Marvel Mystery Men

Real men don’t wear tights.

It should be obvious to anyone who’s read my books that I love superheroes. Despite this I haven’t picked up very many comic titles recently, for a reason I imagine I share with a lot of older readers: the sheer weight of superhero mythology. What do I mean by this? Simply, superheroes like Superman, Batman, Spider Man, Wonder Woman, and so on, come with stories that have been told and retold so many times that it is virtually impossible to find a story about any of them that is fresh.

Does anyone doubt that, although in DC’s current reboot Superman and Wonder Woman are now an item, Clark Kent and Louis Lane are destined to be together? Nothing wrong with that–it’s Superman’s Story–I’m just saying. One of the things I loved about The Dark Knight Rises is that it actually finished Bruce Wayne’s story; he got his Happy Ending, which is something you won’t see in DC’s Batman comics except for “alternate-Earth” Waynes.

This has somewhat dimmed my enjoyment of mainstream comics over the years, which is why I search for new titles with new stories, stories that are just beginning to build their own mythologies. For one of those, see my review of Wildguard, the excellent but short lived series about a reality show superhero team by Todd Nauck (he stopped writing and drawing it because Marvel and DC paid him too much not to draw for them). And now here’s another new series. Mystery Men is a new story from Marvel Comics, about a group of superheroes active in New York during the Great Depression. As Marvel fans know, although the Marvel Universe (Marvelverse?) has a deep history, its classic superheroes–Captain America, The Human Torch, Namor, etc.–appeared during World War Two; by taking us back before Steve Rogers ever drank the super-soldier serum, Mystery Men can give us a fresh story unfettered by the deep mythology of all that comes after.

So who are the Mystery Men? They are The Operative (a Robin Hood style cat-burgler), The Revenant (a caped and hooded vigilante), The Surgeon (an, umm…), The Aviatrix (a female Rocketeer who made her own jet-wings), and Achilles (the team’s only real superhuman, empowered by an artifact from legendary Troy). Because they are not part of the official future-history of the Marvelverse, the writers keep them in the shadows; their fight mostly goes on outside the public view, or they are branded as villains by the Daily Bugle… Some things never change. Each mystery man has his/her own agenda, but they are drawn together by necessity to fight The General and The Board, and are made outlaws by a corrupt system. Seriously corrupt; in Mystery Men‘s unfolding mythology, the economic collapse of the Great Depression was caused by The Board, a cabal of business leaders who profit by it and intend to start another war to profit from that too. They own the police, the courts, and the press, and intend to own the world.

So how to describe the series? In feel it is a superhero-noir story with dark supernatural elements. The art is well-fitted to the story, and the story itself is original and intelligent enough to engage. It even takes advantage of some little known pieces of history–like the fact that, prior to our entry into WWII, a significant number of Americans supported the fascist movement that was gaining strength in Germany, Spain, and Italy (and no, it wasn’t the Republicans). Mystery Men is a limited series (I picked it up as a complete graphic novel), but it’s a fun read and I’m sure that it will sell enough to continue. If it does, the mystery men will almost certainly find themselves confronting America’s own homegrown Brown Shirts.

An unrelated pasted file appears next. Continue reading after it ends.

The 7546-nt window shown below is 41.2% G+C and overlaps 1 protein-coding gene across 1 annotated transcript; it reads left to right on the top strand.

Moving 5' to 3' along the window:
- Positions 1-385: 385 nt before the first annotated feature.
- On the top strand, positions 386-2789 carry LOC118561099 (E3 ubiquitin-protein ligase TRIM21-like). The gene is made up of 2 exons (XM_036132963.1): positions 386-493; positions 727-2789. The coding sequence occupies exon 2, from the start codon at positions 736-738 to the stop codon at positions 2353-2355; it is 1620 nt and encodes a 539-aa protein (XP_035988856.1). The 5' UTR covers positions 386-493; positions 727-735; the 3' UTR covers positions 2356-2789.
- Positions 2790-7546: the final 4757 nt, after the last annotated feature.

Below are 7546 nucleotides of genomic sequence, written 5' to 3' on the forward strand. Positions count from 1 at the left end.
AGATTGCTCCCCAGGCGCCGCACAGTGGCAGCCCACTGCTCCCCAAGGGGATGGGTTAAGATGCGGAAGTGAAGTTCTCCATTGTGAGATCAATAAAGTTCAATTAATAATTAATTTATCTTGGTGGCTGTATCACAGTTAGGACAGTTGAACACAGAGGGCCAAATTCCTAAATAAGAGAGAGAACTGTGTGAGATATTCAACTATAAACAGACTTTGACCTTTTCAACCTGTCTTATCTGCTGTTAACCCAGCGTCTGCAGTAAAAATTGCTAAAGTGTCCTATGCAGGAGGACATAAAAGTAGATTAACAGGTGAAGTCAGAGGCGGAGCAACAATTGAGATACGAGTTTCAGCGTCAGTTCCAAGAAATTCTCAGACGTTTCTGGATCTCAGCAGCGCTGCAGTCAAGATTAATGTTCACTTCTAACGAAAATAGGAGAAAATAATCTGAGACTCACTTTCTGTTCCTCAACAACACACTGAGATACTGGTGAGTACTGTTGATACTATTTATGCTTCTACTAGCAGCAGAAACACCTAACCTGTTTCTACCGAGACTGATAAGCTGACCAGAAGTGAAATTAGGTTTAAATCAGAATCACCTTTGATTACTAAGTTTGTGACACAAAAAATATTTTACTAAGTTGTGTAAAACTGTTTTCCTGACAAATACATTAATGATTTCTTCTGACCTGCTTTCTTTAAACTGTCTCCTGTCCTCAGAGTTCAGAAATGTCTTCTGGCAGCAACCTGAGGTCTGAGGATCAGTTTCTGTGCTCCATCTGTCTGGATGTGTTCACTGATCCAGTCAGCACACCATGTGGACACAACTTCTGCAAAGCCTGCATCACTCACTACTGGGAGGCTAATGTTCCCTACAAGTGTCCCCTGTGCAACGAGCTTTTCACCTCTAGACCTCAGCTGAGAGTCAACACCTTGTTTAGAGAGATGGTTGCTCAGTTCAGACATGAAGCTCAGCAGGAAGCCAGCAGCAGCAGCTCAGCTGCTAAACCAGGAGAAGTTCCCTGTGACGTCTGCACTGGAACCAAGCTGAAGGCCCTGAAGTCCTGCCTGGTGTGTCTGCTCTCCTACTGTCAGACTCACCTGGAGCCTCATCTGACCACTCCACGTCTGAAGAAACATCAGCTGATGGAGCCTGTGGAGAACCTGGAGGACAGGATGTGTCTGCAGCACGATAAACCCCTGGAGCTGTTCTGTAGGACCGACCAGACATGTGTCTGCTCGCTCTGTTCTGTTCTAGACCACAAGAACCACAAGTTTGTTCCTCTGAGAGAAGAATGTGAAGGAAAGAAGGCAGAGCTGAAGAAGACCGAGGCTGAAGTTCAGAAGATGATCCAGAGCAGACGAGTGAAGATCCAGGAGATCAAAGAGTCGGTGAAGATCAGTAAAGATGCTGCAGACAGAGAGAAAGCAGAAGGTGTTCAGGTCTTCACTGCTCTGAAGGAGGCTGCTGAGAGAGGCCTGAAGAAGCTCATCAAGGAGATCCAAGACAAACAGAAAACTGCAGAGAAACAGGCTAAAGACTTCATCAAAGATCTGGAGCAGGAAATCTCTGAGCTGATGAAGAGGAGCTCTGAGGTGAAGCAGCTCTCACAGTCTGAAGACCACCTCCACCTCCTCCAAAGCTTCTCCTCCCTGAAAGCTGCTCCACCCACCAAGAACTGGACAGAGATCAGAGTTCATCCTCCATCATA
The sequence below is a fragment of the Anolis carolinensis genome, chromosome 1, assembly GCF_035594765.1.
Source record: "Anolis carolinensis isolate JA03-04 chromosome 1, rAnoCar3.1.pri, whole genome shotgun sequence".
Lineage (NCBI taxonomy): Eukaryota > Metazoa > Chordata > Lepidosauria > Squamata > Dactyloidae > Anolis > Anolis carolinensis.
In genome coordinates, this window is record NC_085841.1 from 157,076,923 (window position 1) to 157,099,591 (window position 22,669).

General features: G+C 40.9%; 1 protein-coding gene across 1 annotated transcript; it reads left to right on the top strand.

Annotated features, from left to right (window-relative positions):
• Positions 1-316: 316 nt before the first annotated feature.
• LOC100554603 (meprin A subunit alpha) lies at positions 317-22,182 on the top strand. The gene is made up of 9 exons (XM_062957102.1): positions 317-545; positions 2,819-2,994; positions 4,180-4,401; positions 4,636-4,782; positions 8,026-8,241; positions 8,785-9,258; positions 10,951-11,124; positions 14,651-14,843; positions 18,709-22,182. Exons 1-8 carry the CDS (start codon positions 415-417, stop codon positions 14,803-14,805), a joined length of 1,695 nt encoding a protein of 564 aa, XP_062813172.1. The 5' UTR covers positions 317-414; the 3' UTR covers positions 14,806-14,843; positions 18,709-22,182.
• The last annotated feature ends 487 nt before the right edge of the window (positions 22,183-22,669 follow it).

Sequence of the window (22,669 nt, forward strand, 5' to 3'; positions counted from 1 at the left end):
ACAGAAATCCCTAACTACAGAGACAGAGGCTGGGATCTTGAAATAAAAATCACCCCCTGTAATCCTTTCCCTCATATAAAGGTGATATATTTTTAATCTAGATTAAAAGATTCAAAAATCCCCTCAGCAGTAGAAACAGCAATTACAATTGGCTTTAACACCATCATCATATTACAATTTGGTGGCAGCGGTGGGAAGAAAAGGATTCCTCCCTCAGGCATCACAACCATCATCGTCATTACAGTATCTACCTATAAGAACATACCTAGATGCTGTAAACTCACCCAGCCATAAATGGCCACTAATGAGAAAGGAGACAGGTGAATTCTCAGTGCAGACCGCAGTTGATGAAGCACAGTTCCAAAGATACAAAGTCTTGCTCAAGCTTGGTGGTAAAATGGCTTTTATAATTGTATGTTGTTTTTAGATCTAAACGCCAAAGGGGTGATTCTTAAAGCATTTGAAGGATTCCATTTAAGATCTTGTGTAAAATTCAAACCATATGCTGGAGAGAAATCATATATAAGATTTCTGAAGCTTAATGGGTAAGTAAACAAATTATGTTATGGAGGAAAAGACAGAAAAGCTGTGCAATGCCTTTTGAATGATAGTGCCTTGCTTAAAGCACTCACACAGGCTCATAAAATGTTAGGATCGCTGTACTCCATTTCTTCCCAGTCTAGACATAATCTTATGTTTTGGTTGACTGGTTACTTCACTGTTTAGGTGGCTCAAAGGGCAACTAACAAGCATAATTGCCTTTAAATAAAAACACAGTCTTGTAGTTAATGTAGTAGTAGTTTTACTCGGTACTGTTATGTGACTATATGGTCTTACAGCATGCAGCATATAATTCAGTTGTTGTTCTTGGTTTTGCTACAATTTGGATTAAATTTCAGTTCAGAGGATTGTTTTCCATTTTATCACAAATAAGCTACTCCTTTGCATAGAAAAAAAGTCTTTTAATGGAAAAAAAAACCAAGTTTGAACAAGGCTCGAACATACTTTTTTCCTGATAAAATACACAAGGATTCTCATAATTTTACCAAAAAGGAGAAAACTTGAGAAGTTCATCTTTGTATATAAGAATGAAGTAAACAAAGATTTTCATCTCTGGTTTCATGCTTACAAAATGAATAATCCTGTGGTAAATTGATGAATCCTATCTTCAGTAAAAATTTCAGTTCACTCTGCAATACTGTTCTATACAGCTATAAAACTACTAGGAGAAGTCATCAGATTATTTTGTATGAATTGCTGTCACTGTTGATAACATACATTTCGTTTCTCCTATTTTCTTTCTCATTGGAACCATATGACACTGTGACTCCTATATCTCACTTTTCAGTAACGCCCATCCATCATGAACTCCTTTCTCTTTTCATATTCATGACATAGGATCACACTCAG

One note: the writers are obviously trying hard to link The Board to modern critiques of Big Business ala Occupy Wall Street. In one scene this gets humorously overwrought: the master villain boasts of controlling elections, owning police departments and governments, suppressing unions, running drugs, and increasing the amount of nicotine in cigarettes. Bwa ha ha ha!

7 thoughts on “Marvel Mystery Men

  1. Hi!
    Just finished reading your first book, got the second one right now in my Kindle waiting for me.

    I’ve had the same problem with comics for a few years. After a while their cyclical nature gets to you. Seeing a hero die knowing they will be back can get old quickly. Getting old being, by the way, one of the things they don’t do.

    The problem is, I still love superheroes.

    That’s why I’ve been looking for different kind of cape stories, and why I found your book.

    Cutting a long story short, this unnecessarily long introduction was meant to ask if you have ever read Invincible, from Robert Kirkman, and recommend it if you haven’t.

    Best regards,


    1. Thank you for the recommendation–I will have to check Invincible out. If you are enjoying the WtC books, I look forward to reading your Amazon reviews.

      1. Which reviewer are you–I’d like to read it. Bite Me (Artemis’ Tale) should be out at the end of this month. After that I’m starting work on WtC3.

      2. That is very nice for an author to hear; the truly fun books are the ones you want to share with all your friends (my favorite books are rather battered now due to multiple loans to friends who “had to read it.”).

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